As you plan out the possibility of using lender credits, be sure to keep your monthly budget in mind as well as how long you plan to own your home. For example, if you only plan to own your home for a short time before reselling it, taking a lender credit for a higher interest rate could work in your favor. Consider how much you’re able to pay at a maximum so that as you work out what’s possible for you, you don’t overexert your finances.

How Mortgage Discount Points Work

On the other hand, discount points are points that you can apply to your interest rate to lower it. You get these points by paying for them. This means if closing costs aren’t a major concern for you, you can focus more of your resources towards lowering your rate. 

This helps to lower your monthly mortgage payment, which could free up more of your budget. This also means that you would reduce your overall interest cost on the life of your loan. Discount points function by allowing you to pay more now to save money in the long term on your loan. 

Discount points are calculated in relation to your base loan amount. Every point represents 1% of your loan. This means that on a loan of $100,000, you can get 1 discount point, or 1%, for $1,000. So if you wanted to reduce your interest rate by 2%, that would cost an additional $2,000 at closing. One of the benefits of this system is that you have a lot of flexibility, and you can even purchase a fraction of a point if that works better for you. 

Note that the points don’t work across lenders, making it more difficult to compare loans across multiple loan types and lenders. For this reason, a “0 point loan” is your initial loan offer, which represents the initial interest rate offered to you. You may want to compare loans without points first, then consider buying discount points to lower your chosen loan from there. That way, you can get a more accurate comparison overall. 

What Can You Use Discount Points On?

By the time you acquire your points, you have already chosen your lender and your loan. Since you purchase discount points upfront at the time of closing, there are limits to how they can be used. The cost of your points is included in your closing costs, which means that you cannot use them to reduce your closing costs. This means you cannot use points to reduce your down payment, appraisal, and other costs.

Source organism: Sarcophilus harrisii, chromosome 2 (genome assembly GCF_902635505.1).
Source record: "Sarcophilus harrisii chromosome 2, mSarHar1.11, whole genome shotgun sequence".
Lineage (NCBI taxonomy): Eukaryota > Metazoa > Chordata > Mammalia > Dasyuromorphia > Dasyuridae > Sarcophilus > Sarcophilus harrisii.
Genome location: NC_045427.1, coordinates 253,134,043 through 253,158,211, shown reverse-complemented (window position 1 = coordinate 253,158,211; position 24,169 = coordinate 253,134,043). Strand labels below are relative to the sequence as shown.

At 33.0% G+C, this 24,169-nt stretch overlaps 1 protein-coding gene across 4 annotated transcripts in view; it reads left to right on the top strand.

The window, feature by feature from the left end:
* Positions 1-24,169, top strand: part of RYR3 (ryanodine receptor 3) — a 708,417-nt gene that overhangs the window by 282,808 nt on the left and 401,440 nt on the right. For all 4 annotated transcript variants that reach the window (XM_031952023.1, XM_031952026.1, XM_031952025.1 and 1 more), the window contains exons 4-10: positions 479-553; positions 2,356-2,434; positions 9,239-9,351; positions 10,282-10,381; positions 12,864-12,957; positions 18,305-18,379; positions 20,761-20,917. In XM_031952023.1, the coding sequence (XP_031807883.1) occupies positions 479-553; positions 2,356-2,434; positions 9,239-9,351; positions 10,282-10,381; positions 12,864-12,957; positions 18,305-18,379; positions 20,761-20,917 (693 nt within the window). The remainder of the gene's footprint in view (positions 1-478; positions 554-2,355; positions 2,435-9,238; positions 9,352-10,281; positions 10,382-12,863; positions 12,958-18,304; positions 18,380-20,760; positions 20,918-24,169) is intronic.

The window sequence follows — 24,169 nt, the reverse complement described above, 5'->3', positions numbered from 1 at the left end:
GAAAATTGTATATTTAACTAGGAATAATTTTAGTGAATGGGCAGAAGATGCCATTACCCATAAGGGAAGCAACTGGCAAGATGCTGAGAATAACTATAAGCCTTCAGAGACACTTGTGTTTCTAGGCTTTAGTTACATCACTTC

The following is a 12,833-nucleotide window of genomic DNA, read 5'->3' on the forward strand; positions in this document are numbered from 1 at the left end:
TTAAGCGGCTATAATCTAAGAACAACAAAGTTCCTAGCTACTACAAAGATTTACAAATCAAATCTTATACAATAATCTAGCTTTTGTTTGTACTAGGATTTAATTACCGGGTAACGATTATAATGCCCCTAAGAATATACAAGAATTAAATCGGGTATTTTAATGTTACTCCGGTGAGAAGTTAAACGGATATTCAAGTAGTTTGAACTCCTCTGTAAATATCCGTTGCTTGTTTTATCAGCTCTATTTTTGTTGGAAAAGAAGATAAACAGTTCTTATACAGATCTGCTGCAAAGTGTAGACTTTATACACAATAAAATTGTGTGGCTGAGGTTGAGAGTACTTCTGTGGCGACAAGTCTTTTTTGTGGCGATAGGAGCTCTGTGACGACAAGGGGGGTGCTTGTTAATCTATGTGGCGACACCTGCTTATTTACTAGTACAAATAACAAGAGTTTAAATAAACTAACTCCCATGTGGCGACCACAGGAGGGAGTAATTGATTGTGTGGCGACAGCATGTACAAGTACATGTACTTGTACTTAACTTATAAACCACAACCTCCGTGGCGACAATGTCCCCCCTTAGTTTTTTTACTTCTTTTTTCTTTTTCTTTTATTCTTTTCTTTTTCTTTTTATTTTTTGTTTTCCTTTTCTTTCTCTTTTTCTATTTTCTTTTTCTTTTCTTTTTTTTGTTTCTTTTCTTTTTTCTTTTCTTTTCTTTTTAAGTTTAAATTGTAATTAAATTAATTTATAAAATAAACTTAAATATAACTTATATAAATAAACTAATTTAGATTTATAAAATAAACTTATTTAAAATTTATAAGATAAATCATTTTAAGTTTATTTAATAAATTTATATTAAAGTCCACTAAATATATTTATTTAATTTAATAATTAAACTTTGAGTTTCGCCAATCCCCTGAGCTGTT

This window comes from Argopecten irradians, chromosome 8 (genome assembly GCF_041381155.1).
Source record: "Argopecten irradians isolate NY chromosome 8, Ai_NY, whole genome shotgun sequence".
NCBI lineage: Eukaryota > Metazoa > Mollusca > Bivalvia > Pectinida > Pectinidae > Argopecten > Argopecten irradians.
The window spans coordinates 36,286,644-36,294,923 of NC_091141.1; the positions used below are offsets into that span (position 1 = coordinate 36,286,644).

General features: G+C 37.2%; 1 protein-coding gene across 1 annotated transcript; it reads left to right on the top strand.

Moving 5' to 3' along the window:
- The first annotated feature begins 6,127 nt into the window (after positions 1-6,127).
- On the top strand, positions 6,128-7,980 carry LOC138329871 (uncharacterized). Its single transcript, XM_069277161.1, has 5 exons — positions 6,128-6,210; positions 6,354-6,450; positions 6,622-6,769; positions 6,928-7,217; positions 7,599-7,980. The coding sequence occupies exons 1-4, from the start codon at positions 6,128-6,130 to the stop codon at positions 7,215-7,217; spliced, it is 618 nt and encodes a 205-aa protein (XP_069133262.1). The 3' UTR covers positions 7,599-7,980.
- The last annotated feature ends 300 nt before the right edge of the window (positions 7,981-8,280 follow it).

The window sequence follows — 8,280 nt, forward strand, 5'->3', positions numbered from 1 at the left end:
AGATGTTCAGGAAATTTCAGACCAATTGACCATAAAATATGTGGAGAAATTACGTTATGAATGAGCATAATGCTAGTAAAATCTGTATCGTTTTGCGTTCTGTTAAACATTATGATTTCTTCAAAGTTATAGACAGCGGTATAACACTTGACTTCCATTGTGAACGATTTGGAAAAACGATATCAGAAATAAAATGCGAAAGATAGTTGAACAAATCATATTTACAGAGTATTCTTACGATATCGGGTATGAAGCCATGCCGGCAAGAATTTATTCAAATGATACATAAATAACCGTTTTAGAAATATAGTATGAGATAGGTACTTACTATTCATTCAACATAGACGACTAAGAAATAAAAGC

If you wish to use points when refinancing your home, new points must be purchased with your new closing period. You cannot save your initial discount points and use them for a later transaction, as refinancing means you’re working with a new contract, terms, and face amount on the loan.

Benefits of Discount Points: When Should You Use Them?

One of the primary benefits of buying discount points is the reduction of your interest rate. If you’re buying a home in a particularly high interest rate environment, you can benefit from reducing your interest rate. This is especially true if you see yourself living in this home for a long time without refinancing, which can incur additional closing costs down the road. 

If you have the money set aside to increase your closing costs, it’s worth looking into discount points. It’s worth noting, however, that if you’re interested in the lowest rate possible, it’s a good idea to thoroughly vet your loan options. Starting with the lowest zero-point loan is going to create a less expensive path to your ideal interest rate. 

It’s also a good idea to check with your lender or potential lenders to see what their fine print says about discount points. In some instances, lenders may assign a slightly higher or lower value to a single point than other lenders. You can find more information about discount points in your loan estimate or by connecting with your lender. 

By securing a lower interest rate, you can save money on interest over time, which is a big driving factor for many people. Doing this also reduces your monthly payment. It’s important that you have the savings set aside to pay for the desired discount points, and because you can buy points on a fractional basis, you have the option to make even a small reduction on your interest rate to save some money each month. 

Things To Consider With Lender Credits and Discount Points

If you’re trying to determine whether you can buy discount points or seek lender credits, look to your budget first. Assess how much money you have set aside to cover closing costs, and also consider your monthly budget. In some cases, you may not have a lot of flexibility in either direction. 

In this case, you might benefit from finding the lowest available interest rate to begin. Otherwise, you can determine where you wish to make some compromises on your home costs and whether you’d like to lower your rate or your closing costs. 

A good place to start is shopping your options with lenders. This way, you can compare the terms based on the initial interest rate and potential closing costs first. Then, find a starting place that you’re comfortable with. From there, you may even have some negotiating power. 

If you have a good credit score (about 670 or higher) and a low debt-to-income ratio, you typically will have more bargaining power. Paying off some debts can accomplish both of these things and increase your chances of getting more favorable options from lenders.